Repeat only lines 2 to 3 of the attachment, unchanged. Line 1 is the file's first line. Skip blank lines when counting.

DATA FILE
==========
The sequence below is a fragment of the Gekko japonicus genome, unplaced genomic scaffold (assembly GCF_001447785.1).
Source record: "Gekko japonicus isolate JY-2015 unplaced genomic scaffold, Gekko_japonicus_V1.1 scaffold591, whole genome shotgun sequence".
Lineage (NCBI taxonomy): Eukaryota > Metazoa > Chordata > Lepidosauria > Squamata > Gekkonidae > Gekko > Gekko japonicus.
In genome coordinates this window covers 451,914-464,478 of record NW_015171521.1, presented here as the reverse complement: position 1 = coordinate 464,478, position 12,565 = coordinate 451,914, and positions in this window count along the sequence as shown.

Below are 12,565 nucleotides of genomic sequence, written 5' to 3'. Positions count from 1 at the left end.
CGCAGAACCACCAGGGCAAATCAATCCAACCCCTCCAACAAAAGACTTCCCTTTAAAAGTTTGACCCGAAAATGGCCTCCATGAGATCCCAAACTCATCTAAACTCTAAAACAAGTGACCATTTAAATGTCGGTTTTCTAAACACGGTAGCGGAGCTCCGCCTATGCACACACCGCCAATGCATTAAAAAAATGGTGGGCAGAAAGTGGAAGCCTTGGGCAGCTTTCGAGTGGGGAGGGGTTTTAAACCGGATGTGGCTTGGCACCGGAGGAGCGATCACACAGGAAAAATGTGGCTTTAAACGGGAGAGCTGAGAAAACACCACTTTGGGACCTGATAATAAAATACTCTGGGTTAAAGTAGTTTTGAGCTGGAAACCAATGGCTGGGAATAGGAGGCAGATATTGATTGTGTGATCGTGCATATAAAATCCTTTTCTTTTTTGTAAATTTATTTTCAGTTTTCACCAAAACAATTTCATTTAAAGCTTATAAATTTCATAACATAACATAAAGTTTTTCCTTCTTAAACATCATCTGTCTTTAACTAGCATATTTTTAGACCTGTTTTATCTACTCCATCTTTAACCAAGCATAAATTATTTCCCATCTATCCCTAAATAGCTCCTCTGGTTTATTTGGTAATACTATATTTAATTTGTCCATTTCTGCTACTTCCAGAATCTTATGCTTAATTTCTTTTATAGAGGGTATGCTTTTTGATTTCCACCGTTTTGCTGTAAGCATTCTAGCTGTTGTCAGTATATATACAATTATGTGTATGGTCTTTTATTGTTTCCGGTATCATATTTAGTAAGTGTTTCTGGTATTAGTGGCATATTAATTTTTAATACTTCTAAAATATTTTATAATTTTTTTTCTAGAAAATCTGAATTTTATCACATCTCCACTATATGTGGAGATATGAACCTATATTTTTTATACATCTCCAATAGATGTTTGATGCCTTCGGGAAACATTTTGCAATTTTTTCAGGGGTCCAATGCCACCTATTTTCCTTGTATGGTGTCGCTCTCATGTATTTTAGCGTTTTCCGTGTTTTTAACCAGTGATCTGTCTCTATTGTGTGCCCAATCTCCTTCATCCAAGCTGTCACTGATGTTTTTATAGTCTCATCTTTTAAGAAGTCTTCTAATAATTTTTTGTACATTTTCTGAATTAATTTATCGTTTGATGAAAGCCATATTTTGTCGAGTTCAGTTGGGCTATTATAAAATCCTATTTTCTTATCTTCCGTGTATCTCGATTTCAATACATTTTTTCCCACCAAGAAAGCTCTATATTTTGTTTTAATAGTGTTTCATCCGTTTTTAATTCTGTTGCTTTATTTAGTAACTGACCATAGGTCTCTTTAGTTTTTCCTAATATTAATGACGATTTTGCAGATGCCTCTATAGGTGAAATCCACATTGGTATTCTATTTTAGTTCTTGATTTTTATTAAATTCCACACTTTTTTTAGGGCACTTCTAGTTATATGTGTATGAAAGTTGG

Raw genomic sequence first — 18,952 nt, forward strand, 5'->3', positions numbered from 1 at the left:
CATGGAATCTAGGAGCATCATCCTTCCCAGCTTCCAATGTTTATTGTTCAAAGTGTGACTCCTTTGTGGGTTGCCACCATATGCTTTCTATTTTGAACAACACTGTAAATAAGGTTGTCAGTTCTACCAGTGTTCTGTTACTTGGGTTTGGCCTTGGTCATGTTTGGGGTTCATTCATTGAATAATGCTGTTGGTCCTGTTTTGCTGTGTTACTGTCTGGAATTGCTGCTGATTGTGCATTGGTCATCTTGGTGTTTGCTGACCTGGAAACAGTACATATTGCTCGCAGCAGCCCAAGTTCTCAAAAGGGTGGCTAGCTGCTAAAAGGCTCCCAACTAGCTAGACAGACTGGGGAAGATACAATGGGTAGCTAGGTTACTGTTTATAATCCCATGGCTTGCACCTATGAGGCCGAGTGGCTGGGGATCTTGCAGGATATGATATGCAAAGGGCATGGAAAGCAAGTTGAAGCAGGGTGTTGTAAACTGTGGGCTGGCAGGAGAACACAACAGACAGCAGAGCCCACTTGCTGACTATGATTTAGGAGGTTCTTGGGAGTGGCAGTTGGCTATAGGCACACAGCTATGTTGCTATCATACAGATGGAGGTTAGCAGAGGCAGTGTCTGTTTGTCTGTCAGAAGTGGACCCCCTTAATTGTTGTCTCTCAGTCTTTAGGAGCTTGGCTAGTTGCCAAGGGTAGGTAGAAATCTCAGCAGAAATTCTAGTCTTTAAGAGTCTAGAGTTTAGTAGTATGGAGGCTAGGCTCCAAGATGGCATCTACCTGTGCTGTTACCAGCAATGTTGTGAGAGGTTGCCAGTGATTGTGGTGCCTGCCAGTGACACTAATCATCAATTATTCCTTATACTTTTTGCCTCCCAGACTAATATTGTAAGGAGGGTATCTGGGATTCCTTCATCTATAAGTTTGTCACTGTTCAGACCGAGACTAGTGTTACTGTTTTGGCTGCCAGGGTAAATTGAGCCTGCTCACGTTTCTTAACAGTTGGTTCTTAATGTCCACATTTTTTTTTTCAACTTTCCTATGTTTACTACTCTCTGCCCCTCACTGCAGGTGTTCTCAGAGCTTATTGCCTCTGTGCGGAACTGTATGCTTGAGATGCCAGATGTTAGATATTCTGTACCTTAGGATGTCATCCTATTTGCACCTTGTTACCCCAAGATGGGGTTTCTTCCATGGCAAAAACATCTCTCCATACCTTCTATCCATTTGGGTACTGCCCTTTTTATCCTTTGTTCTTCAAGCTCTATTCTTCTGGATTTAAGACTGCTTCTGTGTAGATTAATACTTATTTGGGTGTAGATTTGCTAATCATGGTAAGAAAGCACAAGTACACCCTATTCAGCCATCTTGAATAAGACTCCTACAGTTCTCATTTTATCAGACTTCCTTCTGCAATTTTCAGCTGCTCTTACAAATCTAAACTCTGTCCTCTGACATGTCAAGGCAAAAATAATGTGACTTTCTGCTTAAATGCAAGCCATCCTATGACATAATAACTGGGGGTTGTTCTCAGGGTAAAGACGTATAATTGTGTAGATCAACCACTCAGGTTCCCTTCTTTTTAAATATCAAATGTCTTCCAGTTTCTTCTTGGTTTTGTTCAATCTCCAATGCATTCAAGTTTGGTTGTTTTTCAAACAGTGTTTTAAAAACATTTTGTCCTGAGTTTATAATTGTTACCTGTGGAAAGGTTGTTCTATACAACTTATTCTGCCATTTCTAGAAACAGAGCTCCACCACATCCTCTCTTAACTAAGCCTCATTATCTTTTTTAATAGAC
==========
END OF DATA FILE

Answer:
Source record: "Gekko japonicus isolate JY-2015 unplaced genomic scaffold, Gekko_japonicus_V1.1 scaffold591, whole genome shotgun sequence".
Lineage (NCBI taxonomy): Eukaryota > Metazoa > Chordata > Lepidosauria > Squamata > Gekkonidae > Gekko > Gekko japonicus.